There's been no shortage of hype among the BYU faithful regarding the impending influx of talent to the school's basketball program. Headlined by the vaunted "Lone Peak Three," many hope this group is poised to help the Cougars finally break through on the national level in a big way. So far, there has been a whole lot of speculation and precious few results.
But if you're among those searching for any indication of what the next few years might hold in store for the new boys in blue, it's worth remembering that one of them is already here — and he just turned in one of the greatest freshman seasons that BYU has seen in nearly 40 years.
Put simply, Nick Emery was a revelation during his first year in Provo. Despite coming off two years away from the game and multiple surgical procedures to address long-running medical issues, the Alpine, Utah native smashed a ton of records on his way to posting what is undoubtedly the best performance by a Cougar freshman since Danny Ainge first set foot on campus in 1977.
Paced by his deadly outside shooting and relentless defensive intensity, Emery's first campaign finished behind only Ainge in BYU's freshman record books in many key statistical categories — including points scored, points per game, field goals made, steals, steals per game and 20-point games. If a player is coming in as a close second to the best player in program history, there's probably good reason to be excited about what he might do next.
But Emery didn't just settle for second. He also broke several freshman records of his own, including shattering the previous mark for made 3-point field goals in a season by stroking 97 long-balls — more than twice as many as the previous freshman record holder (Mark Bigelow, with 44) and good for fourth on the all-time single season list behind only Jimmer Fredette and Chase Fischer (twice).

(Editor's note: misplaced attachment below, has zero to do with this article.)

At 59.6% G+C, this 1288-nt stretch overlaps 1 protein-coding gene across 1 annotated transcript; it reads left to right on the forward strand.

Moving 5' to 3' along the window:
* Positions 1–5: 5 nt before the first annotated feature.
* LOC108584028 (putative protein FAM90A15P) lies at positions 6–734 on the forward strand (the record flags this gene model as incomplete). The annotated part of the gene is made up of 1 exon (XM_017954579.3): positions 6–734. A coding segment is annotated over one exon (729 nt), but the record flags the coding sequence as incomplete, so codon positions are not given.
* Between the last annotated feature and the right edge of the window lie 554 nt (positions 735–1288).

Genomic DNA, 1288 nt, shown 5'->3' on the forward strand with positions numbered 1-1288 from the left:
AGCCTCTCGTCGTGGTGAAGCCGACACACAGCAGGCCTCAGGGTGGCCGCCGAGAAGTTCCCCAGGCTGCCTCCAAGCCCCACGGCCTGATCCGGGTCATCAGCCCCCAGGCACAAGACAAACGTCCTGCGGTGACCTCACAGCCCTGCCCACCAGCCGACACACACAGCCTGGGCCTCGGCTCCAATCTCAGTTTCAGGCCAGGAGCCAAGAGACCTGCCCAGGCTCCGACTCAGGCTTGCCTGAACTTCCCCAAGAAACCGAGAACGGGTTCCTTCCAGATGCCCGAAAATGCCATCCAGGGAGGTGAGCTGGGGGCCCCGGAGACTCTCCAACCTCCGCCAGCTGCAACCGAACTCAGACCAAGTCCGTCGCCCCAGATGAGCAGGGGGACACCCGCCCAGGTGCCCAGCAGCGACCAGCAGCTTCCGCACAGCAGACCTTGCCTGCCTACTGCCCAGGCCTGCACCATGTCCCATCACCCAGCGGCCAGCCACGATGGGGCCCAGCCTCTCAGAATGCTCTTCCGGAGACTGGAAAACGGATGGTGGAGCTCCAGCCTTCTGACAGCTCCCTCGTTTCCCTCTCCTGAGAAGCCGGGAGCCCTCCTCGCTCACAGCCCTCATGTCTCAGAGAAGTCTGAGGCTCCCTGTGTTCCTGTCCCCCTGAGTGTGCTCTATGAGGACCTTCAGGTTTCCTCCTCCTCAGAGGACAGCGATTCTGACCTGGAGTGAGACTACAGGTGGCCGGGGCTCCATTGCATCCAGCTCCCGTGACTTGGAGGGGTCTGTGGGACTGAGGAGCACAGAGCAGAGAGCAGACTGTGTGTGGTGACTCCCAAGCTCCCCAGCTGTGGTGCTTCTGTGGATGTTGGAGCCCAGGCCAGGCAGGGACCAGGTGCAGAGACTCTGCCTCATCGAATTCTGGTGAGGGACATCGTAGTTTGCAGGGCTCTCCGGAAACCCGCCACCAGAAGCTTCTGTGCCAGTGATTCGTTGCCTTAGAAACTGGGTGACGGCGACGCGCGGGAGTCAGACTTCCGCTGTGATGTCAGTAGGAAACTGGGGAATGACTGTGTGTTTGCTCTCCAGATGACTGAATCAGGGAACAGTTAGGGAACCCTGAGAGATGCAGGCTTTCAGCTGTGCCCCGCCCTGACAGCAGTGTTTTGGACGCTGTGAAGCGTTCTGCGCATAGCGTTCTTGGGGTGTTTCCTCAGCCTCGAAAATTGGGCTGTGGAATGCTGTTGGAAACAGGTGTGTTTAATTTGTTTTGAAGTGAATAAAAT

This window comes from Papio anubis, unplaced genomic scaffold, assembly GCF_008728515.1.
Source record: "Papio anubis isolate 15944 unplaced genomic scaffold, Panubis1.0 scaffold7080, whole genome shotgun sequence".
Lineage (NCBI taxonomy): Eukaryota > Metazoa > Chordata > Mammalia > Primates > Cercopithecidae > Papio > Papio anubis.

The long-distance shot played an outsized role in Emery's scoring success. He also set BYU's freshman record for made 3-point field goals per game, games with at least three 3-point makes and games with at least five 3-point makes, as well as tying the overall school record for 3-pointers in a single game by knocking down 10 triples in a February game at San Francisco.
That type of explosive scoring was about par for the course for the recently returned missionary. He notched a freshman record 32 double-figure scoring games, eleven 20-point scoring games (second only to Ainge) and even two 30-point games — including the aforementioned San Francisco game where he notched an astronomical 37 points.
All in all, Emery's accomplishments in 2015-16 add up to one of the best two-way seasons by a first-year player in BYU history. To be sure, Ainge's 1977-78 campaign is the gold standard on both side of the ball that has yet to be surpassed. But past that, Emery's performance outshine virtually all others, with the possible exception of Shawn Bradley's defensively dominant lone season in 1990-91.
But regardless of where exactly he shakes in relation to those two, it's clear that Emery is in the company of Cougar legends at a very young age. You can't get into much more rarified air. What does that mean for the rest of his career? Nobody knows. There are too many factors that could affect his trajectory from here, for better or worse, to say for sure.
But based on what we've seen so far — a single season of sensational play — Nick Emery is well on his way to writing his name into the pages of BYU basketball history and potentially becoming one of the best to ever step on the hardwood in Provo.